EVs May Be Coming But Americans Are Not Buying In | Screen Rant

Only 5% of Americans are interested in buying an all-electric vehicle, according to a new Deloitte survey. The EV market has been rising exponentially, and what used to be a green niche is now a must for every car maker. The US government, driven by the Biden Administration, wants 50% of all cars sold in the US to be electric by 2030.

The American car culture is unlike any other in the world. The bottom line is that Americans like their big cars, their diesel trucks, their 4x4s, their fast and powerful Mustangs, and their spacious luxury Cadillacs. US carmakers like Ford, GM, Hummer, and others are trying to combine the green car market with the American car culture spirit in an effort to appeal to drivers.

Related: GM’s All-New Electric Hummer Is Here, And It Has A Massive Price Tag

Deloitte surveyed 26,000 people in 25 countries with a goal of understanding the cars that drivers are thinking of buying next. Surprisingly, only 5% of Americans say their next car will be an all-electric battery vehicle. Hybrid-electric ranked a little higher with 17%. Incredibly, 69%, or two-thirds of all Americans surveyed, say they are sticking to gas/diesel engines. Drivers also say they are not interested in paying more for technology advancements, such as safety, connectivity, autonomy, or alternative engines.

The reasons why consumers are not choosing electric vehicles has little to do with a lack of environmental awareness. Cars are part of their lifestyle and still represent the freedom of moving wherever they want, whenever they want. The survey revealed that walking into a car dealer, putting cash upfront, and riding out with the car that same day is how Americans prefer to buy cars. In contrast, EV car makers don’t typically sell cars in this way. Instead, they take online orders where drivers customize the car and, weeks or months later, they get the vehicles.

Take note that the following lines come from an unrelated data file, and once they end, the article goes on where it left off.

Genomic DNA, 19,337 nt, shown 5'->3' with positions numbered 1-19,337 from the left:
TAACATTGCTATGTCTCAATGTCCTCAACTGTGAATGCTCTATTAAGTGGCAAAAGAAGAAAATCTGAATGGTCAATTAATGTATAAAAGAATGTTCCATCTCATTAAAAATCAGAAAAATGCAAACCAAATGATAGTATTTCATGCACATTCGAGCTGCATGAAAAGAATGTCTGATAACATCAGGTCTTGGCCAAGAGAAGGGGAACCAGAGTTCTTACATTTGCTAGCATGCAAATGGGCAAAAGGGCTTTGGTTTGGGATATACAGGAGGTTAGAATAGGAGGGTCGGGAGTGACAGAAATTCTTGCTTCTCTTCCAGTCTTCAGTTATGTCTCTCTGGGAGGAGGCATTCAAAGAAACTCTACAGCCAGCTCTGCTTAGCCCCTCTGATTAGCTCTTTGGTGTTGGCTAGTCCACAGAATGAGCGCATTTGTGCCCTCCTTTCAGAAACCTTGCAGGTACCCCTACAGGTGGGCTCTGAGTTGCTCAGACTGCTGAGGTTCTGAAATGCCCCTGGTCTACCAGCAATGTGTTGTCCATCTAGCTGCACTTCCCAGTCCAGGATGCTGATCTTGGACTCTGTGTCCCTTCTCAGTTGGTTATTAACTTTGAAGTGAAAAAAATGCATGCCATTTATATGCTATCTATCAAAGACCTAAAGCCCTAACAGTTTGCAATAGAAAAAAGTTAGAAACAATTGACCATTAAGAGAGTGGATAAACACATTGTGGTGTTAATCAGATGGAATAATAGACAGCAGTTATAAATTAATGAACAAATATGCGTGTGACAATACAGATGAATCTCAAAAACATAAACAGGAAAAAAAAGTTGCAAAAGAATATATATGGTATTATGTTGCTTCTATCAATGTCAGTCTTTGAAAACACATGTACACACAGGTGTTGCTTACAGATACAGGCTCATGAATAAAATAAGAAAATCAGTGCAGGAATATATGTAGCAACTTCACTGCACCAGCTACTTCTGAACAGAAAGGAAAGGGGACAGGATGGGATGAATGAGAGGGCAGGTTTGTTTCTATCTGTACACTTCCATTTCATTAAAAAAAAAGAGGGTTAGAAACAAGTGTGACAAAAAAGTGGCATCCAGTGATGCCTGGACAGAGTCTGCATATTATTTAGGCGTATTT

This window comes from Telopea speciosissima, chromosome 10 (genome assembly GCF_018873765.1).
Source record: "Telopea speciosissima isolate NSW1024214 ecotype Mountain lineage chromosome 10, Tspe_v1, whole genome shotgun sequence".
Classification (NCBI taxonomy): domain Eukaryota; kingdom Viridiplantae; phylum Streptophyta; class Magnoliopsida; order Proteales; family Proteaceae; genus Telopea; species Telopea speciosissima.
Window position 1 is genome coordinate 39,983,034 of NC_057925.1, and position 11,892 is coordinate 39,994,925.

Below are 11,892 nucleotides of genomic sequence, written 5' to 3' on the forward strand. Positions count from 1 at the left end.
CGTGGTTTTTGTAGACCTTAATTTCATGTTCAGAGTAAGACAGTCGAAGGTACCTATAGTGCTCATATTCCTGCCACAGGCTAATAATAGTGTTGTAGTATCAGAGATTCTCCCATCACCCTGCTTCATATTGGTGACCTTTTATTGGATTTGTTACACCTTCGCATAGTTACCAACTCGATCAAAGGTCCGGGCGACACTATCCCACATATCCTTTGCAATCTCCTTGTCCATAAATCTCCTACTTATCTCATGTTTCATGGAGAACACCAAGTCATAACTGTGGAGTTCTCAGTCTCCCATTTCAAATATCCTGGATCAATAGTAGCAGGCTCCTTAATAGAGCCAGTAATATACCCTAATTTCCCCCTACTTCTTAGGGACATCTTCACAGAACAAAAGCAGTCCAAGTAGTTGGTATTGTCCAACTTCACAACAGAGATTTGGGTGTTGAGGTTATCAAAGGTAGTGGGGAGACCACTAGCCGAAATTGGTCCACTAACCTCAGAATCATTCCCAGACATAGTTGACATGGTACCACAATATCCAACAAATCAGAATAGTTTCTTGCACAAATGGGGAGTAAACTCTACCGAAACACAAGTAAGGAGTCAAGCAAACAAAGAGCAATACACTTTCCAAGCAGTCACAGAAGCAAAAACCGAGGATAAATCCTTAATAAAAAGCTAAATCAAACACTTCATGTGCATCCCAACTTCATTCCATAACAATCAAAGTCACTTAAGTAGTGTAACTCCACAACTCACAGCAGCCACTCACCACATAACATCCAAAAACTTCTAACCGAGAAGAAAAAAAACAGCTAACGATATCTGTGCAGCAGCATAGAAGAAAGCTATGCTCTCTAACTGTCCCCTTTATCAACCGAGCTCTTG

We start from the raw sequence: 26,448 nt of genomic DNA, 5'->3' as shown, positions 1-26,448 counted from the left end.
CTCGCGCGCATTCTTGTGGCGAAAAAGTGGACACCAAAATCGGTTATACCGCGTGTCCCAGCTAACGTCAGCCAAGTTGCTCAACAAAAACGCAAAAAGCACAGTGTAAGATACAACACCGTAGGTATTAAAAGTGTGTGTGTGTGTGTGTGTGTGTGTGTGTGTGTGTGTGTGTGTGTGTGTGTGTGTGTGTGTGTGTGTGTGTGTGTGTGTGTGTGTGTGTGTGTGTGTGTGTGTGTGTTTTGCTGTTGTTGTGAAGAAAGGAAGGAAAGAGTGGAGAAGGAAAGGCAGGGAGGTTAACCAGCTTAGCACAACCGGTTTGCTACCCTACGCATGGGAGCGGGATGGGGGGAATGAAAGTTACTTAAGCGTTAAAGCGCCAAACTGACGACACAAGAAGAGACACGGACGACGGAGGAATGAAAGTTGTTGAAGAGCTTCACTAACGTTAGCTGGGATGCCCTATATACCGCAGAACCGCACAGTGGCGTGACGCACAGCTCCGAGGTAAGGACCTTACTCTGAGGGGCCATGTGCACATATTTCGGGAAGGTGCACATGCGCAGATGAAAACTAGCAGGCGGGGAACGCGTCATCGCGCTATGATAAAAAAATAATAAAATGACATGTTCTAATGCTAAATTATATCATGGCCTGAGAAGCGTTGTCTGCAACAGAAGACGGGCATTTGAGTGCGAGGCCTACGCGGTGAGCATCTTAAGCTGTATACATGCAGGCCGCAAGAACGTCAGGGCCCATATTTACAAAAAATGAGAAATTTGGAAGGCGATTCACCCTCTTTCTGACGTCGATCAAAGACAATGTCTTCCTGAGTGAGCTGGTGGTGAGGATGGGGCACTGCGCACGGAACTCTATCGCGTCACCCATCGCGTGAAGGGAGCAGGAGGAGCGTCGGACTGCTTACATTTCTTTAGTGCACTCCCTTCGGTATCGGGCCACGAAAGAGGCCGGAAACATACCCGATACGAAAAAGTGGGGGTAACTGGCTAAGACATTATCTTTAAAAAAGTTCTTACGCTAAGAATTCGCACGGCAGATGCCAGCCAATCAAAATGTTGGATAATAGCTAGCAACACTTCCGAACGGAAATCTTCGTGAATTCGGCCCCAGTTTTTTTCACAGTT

Those questioned by Deloitte say that lower fuel costs and “the environment” do play a part when deciding, but driving range, lack of available charging stations, and a lack of knowledge of how electric vehicles work outweigh the worries of fuel costs. The survey shows that real information on charging networks, home-charging systems, and the fact that gas and EV cars have a similar range, from 300 to 400 miles on average, is information that is not reaching the US public. Drivers also believe the cost of new technologies should not be included in the final price of the vehicle as they are part of a brand’s investment to differentiate themselves from the competition.

Elsewhere, the results of the survey showed that 66% of drivers in Southeast Asia say their next car will run on gas or diesel. The number drops to 58% in China and India, and to 49% in Germany. Japan and South Korea are where alternatives appear to be the strongest, with only 39% and 37% respectively planning to buy a gas or diesel car next. Overall, the results suggest that while EVs can evolve and advance at the most incredible speeds, EVs vehicles might not be going anywhere until drivers embrace change.

Next: What Future Gas Stations Could Look Like to Prevent Energy Grid Collapse

Source: Deloitte

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